Especially in the COVID era, we should prioritize now those policies that both benefit health and grow economies. These range from banning trans fats in foods, to avoiding incentives to the alcohol industry, to implementing smoke-free environments and tobacco taxes.

Public health and health providers must look beyond technical solutions and push for social change. Many of the root causes of poor health lie in negative social determinants: poverty, racism, and limited access to education and health care. Achieving health equity and minimizing disparities is something that all societies must take urgent action on.

None of us are able to achieve success without some help along the way. Is there a particular person who you are grateful towards who helped get you to where you are?

I always start with my parents. Everything starts at home; my parents valued learning and curiosity, and they allowed me to be who I was. Because I had that support, I could confidently develop into a leader and take risks. This was not a given, as we had lived through such a tumultuous time and were exiled from our own country.

What are your “5 things I wish someone told me when I first started” and why. (Please share a story or example for each.)

Be curious: Never accept what you see. Ask questions. I was always taught to learn more and to take initiative to learn about things I didn’t know. Even with a busy schedule, I have a habit of reading one or two books every week on diverse subjects. You must be hungry to learn.

Take risks: To reap big rewards or make a big impact, you must take risks. At Vital Strategies we have rapidly expanded our work and launched new programs nearly every year. I have found that when you push yourself to do work that is new to you, maybe even out of your comfort zone, creativity flourishes.

Find your mentor: Everyone can benefit from a mentor. I am grateful that one of my mentors was Linda Quest, a professor at Pace University and one of the brightest people I have ever met. I studied international politics with her, and she really helped me see the world more clearly, and to analyze situations to understand what is really happening and not take it at face value.

Learn to communicate: The ability to communicate clearly and effectively is crucial to any position of leadership.It’s important to have well-rounded experiences and education because you can use them in any profession that you pursue. And these days there are lots of ways of speaking out: in person, of course, but also on social media, through video and more. Find what works for you and use it.

Listen more: My grandfather once told me “Listen a lot, speak little, and work very hard.” To be a good leader you have to be a good listener. Listen to those whose lives you are seeking to improve and listen more than you speak. Great ideas exist everywhere but we have to take the time to listen and collaborate with others for them to come to fruition.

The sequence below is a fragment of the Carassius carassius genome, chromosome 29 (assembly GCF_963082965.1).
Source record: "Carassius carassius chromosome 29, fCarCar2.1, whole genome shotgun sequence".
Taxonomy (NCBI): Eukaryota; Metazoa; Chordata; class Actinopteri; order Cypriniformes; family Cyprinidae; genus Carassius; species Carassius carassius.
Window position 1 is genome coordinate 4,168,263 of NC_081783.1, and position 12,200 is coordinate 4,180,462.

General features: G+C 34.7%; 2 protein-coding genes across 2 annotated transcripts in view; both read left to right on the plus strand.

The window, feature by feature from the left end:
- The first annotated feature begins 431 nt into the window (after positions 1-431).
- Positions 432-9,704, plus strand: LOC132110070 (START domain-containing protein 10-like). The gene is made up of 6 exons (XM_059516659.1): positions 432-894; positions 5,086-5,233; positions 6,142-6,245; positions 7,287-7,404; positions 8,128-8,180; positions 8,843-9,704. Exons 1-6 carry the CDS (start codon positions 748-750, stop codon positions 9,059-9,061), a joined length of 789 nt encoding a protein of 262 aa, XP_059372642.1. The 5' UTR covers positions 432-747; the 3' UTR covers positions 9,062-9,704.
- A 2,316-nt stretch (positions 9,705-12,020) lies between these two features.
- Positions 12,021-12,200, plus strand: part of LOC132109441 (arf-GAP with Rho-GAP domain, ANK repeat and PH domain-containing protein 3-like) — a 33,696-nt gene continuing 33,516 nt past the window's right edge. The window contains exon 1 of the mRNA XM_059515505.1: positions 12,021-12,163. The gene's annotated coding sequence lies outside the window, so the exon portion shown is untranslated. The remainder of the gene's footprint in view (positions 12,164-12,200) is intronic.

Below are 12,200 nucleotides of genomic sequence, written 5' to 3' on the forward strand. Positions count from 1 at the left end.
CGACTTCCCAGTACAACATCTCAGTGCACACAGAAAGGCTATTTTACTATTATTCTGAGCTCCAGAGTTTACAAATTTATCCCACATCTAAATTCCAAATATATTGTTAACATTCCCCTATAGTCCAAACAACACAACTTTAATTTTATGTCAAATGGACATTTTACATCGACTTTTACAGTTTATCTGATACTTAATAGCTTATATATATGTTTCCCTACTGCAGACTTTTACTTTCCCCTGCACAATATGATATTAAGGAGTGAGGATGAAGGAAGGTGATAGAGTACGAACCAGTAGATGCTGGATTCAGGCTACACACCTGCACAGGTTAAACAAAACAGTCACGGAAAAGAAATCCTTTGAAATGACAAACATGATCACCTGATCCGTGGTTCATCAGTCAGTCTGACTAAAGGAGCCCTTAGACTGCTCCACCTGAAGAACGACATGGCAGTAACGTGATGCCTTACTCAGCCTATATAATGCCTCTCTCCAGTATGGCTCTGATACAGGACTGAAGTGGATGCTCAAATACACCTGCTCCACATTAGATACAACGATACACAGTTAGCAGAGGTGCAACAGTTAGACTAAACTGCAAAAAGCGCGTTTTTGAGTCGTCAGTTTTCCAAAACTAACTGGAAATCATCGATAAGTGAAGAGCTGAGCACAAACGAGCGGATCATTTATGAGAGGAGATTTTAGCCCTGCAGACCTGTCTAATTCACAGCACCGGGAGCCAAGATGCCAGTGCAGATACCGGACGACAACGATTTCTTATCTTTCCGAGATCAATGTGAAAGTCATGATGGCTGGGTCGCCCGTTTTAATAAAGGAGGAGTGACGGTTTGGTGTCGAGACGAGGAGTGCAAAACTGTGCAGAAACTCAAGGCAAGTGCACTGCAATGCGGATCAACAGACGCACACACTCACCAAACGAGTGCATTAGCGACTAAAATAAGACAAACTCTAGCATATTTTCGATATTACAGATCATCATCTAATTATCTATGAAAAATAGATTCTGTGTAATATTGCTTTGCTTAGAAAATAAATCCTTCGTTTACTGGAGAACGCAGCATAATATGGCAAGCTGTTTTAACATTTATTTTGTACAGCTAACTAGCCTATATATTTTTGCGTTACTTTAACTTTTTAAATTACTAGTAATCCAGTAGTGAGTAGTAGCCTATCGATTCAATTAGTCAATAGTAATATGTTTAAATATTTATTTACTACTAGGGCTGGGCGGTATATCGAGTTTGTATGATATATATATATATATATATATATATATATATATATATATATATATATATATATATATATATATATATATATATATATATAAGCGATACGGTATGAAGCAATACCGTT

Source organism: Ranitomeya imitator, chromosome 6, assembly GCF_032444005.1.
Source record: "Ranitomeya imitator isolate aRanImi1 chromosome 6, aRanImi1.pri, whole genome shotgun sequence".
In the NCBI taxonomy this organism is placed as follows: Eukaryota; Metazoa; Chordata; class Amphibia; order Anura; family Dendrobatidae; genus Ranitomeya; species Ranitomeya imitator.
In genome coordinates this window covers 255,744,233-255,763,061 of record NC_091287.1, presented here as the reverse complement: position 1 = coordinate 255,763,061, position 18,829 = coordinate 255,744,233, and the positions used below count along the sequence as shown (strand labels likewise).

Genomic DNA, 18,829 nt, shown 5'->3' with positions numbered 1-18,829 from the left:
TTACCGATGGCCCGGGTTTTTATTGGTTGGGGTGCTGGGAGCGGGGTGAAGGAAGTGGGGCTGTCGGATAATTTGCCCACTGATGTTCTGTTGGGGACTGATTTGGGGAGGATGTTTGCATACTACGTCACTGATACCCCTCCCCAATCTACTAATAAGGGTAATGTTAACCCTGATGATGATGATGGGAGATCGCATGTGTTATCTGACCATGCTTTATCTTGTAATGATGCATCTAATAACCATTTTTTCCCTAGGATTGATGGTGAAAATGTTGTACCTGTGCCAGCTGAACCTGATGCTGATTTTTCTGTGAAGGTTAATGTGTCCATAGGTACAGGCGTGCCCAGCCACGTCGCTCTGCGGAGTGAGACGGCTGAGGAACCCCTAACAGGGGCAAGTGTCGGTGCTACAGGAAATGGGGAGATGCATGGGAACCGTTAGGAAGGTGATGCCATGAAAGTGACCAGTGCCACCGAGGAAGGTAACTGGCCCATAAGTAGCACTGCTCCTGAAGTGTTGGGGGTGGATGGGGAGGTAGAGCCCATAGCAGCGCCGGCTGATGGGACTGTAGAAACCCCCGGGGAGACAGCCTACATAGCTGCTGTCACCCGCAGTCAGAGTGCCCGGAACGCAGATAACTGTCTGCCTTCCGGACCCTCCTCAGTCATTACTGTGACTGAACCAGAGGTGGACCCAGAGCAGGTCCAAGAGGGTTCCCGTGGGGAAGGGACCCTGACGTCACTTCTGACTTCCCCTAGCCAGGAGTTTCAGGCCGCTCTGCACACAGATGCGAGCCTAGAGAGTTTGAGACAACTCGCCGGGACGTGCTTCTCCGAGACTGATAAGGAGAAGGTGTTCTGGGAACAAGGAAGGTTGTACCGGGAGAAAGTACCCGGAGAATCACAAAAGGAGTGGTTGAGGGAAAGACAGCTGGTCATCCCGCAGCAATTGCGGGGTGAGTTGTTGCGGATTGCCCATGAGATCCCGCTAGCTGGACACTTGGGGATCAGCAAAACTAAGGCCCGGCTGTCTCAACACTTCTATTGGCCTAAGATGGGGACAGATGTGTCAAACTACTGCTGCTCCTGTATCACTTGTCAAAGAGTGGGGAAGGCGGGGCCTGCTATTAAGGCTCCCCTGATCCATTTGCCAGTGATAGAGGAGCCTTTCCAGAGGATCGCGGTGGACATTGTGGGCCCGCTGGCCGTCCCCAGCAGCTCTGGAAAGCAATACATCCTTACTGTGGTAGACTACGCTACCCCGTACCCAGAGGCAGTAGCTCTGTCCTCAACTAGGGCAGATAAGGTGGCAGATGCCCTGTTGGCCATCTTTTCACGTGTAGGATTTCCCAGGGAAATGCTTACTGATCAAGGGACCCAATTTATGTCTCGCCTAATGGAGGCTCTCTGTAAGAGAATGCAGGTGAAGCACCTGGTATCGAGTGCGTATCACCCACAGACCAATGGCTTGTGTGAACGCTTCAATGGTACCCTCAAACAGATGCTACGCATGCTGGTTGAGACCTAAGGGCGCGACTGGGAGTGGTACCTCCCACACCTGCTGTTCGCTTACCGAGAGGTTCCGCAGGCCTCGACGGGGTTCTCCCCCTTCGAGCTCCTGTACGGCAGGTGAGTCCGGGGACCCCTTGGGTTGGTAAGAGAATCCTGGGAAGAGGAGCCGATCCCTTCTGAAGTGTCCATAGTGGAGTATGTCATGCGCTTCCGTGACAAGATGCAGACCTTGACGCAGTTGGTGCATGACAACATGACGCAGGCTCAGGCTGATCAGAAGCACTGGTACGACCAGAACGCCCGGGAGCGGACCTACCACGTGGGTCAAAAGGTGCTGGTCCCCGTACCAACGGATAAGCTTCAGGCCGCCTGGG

You are a person of great influence. If you could inspire a movement that would bring the most amount of good to the most amount of people, what would that be? You never know what your idea can trigger. 🙂

Diabetes, heart disease and cancer, what we call noncommunicable diseases (NCDs), account for 1% of global health funding in low- and middle-income countries, despite accounting for nearly 67% of deaths. That’s an outrageous discrepancy.

COVID-19 has made it even more difficult. The attention of governments is on COVID and boosting economies and recovering from this pandemic. In the meantime, the NCD disaster is ravaging lives. More than 41 million people are dying every year. We can do the most amount of good and save thousands of lives if we invest in prevention and care for these diseases. They are largely preventable, and we know what policies must be enacted to make the biggest difference.

We can’t see these as separate challenges. We hope to create a movement at the local and national level that addresses NCDs and pushes for solutions that increase investment and attention, at the same time strengthening health systems to respond to COVID and the next pandemic.

Some of the biggest names in Business, VC funding, Sports, and Entertainment read this column. Is there a person in the world, or in the US whom you would love to have a private breakfast or lunch with, and why? He or she might see just see this. 🙂

A leader I have met, but who I would like to spend more time with, is Mirai Chatterjee, one of the leaders of the Self-Employed Women’s Association in India. She helped create a national movement to bring together women who work in the informal economy, and found ways for them to collectively promote their businesses and develop worker protections, including an insurance cooperative, health care, childcare and housing. They now have more than 1.5 million members.

What is the best way our readers can follow you on social media?

I can be found on Twitter @JLCastroGarcia, Instagram, joseluiscastro.official and LinkedIn José Luis Castro.

This was very inspiring. Thank you so much for joining us!